By my calculations, the Federal Reserve has raised their short-term benchmark interest rate — the Fed Funds rate — around 100 times since 1970.
That’s actually more than the 85 or so times they’ve lowered interest rates in that time.
The bulk of those rate increases took place between 1970 and 1984 when the Paul Volcker-led Federal Reserve was furiously raising rates to slow runaway inflation.
In early-1971, short-term rates were less than 4%. By 1981 they had skyrocketed to 20%. The Fed was not messing around. Rates were still close to 12% by 1984 and didn’t fall below 5% until 1991.
There’s a reason the Fed spent much of this time tightening monetary policy. Inflation average more than 7% a year from 1970 to 1984:
This is a period that included four recessions, two of which were more or less intentionally caused by the Fed (in the early-1980s).
If we break all these rate hikes over time into longer-term cycles there really haven’t been all that many. I count 8 of them since 1970. Here they are with corresponding stock market returns during those rising rates environments:
Surprisingly, stocks have held up relatively well during past hiking cycles. The average total return in these periods was 23%.
However, this data requires a dump truck of salt.
Stocks crashed almost 50% in 1973-74.
The market surged into 1981 but fell 27% in a brutal bear market that extended into 1982 (which included the aforementioned recession induced by the Fed).
The 1985-1988 period includes the biggest one day crash of all-time in October 1987, which saw the market fall 34% in a week.
The surprise rate hike in 1994 spooked the bond market as much as the stock market. The S&P 500 had a quick 8.5% correction in the early part of 1994 because of it but the aggregate U.S. bond market (-6.4%) and junk bonds (-7.7%) sold off nearly as much.
The Fed Funds rate remained elevated for much of the 1990s but was lowered following the Russian debt crisis of 1998. Rates were then raised again in the second half of 1999 through the first half of 2000 into the bursting of the dot-com bubble.
The market was cut in half in the 2000-2002 bear market.
Short-term rates reached their lowest levels ever (at the time) at 1% following the 2001 recession, stock market crash and 9/11. Then came the hiking cycle from 2004-2006. Stocks held up well in this period but peaked 15 months later before the Great Financial Crisis.
The next series of rate hikes started in 2015, after 7 years of 0% rates following the 2008 crisis. They only got as high as 2.5% before a near-bear market in stocks that bottomed on Christmas Eve 2018 when the Fed signaled they would change course.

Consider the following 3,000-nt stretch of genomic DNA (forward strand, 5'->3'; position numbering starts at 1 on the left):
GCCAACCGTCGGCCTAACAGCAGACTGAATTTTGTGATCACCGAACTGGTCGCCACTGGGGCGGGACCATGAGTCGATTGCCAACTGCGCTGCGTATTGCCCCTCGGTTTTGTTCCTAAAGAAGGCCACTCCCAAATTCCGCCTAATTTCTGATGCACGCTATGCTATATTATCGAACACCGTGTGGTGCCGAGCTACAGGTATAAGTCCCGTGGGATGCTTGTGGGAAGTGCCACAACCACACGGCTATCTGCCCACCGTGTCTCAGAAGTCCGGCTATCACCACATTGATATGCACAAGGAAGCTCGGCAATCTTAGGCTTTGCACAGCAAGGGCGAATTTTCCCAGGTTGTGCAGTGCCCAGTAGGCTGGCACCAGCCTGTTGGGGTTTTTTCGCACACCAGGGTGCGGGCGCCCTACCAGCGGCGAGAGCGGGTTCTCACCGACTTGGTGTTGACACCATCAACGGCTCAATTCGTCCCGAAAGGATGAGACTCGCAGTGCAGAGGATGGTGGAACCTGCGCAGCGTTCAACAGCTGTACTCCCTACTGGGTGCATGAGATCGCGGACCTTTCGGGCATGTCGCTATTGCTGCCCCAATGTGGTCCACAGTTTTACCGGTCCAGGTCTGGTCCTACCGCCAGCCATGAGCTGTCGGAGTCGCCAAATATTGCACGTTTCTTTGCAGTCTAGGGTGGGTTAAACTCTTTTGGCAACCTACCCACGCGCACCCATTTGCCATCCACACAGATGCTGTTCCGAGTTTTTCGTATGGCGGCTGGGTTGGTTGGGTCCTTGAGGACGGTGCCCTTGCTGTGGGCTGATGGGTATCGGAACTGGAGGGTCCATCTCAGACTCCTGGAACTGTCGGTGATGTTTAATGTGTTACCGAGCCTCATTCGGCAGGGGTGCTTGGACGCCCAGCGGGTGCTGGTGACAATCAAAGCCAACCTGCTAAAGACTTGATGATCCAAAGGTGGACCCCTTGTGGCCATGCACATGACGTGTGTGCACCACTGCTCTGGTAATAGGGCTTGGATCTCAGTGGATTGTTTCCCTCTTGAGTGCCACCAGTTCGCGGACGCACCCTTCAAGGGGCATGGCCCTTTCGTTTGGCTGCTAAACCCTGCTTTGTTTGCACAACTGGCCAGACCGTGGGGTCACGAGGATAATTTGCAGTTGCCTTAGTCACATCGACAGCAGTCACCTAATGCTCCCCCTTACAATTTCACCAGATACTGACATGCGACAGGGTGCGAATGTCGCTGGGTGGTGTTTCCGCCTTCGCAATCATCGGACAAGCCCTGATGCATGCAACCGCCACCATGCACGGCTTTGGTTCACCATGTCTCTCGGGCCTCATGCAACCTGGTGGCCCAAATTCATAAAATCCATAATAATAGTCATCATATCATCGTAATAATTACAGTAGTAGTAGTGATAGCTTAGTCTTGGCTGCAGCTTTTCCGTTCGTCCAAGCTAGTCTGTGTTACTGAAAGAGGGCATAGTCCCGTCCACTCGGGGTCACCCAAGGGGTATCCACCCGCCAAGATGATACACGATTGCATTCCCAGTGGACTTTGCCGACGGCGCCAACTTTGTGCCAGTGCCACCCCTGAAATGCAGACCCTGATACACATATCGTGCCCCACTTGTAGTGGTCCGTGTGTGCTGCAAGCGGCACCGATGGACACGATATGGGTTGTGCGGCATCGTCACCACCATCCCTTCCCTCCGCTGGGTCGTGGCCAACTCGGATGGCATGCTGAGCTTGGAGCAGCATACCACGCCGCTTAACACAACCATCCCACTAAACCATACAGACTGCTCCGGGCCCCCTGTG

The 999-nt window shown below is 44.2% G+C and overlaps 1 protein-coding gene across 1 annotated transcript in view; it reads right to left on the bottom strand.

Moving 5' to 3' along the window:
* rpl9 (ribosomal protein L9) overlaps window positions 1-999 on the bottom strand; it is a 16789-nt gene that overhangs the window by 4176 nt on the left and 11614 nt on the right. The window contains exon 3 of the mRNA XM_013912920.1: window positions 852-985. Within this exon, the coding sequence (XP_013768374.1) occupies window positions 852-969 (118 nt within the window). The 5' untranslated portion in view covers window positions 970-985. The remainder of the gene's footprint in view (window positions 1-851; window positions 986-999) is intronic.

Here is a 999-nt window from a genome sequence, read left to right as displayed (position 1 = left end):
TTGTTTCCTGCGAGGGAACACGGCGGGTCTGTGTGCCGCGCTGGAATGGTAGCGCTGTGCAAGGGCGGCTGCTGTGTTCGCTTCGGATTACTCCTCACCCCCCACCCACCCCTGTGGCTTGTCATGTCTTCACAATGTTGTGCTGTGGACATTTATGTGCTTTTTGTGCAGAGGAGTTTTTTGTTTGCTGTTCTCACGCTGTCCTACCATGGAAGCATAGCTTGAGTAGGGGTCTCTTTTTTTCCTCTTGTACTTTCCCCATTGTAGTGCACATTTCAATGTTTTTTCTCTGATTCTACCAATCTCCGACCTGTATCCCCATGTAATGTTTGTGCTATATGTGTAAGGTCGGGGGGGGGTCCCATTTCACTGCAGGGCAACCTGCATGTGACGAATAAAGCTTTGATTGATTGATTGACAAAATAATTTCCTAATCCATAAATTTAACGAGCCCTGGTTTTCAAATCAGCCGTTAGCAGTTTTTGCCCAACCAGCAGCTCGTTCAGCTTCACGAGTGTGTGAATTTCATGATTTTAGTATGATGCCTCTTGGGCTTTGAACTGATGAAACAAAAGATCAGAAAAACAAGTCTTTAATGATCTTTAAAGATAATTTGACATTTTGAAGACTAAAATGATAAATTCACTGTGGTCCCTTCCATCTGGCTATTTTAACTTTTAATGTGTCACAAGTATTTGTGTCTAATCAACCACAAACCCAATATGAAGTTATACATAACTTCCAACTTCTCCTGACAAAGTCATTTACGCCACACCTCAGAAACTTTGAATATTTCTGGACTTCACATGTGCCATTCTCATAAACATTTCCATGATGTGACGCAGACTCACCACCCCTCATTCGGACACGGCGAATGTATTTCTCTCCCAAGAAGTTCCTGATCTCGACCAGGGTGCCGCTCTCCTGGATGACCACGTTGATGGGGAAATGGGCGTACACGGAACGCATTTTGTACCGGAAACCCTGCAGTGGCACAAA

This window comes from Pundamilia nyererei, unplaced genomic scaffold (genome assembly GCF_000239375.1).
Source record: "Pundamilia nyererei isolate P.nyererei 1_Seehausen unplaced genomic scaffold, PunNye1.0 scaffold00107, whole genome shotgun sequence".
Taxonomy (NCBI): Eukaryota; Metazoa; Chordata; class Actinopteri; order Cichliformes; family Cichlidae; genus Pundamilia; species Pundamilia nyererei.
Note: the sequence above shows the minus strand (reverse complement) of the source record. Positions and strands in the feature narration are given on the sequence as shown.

So while the stock market has experienced relatively decent returns while the Fed has hiked in the past, the outcomes in and around those hiking cycles haven’t been all that great.
This makes sense when you think about the reasons for the Fed raising rates. It typically occurs when the economy is overheating, speculation is running rampant or inflation is above trend.
We hit 2 out of 3 which is the reason the Fed is going to embark on another series of rate hikes.
I suppose it’s possible investors know volatility tends to occur when the Fed raises rates so we’re getting it out of the way now.
Short-term rates have risen. Speculative stocks have gotten crushed and the stock market is in the midst of a minor correction.
And the crazy thing is the Fed hasn’t even raised rates yet!
Will this buy them some time? Will they be patient? Or does inflation have a bigger say this time around?
I honestly don’t know.
What I do know is rates are much lower than they were for the majority of hiking cycles in the past so it makes sense investors are nervous.
Think about the stock market like a very, very long duration bond.
When dealing with bonds, all else equal, the longer the duration, the higher the volatility, both to the upside and downside.
So a 30 year bond is going to see a much higher increase in price than a 2 year bond when rates fall. Alternatively, that same 30 year bond will see much larger losses than a 2 year bond when rates rise.
And volatility will be higher when rates are lower. If the prevailing interest rate is 7%, a 0.25% increase is relatively minor. But if market rates are at 1%, a 0.25% move is proportionally larger.
This doesn’t necessarily mean the end of the world but it makes sense the volatility is elevated.
Will this continue?
Again, I don’t know. I guess it depends on what’s priced into the stock market at this point.
Now it’s not just interest rates that matter in this equation. You could make the case it’s inflation that’s the biggest driver of volatility this time around.
And in my next piece, I’ll do just that. Stay tuned.
Inflation Matter More For the Stock Market Than Interest Rates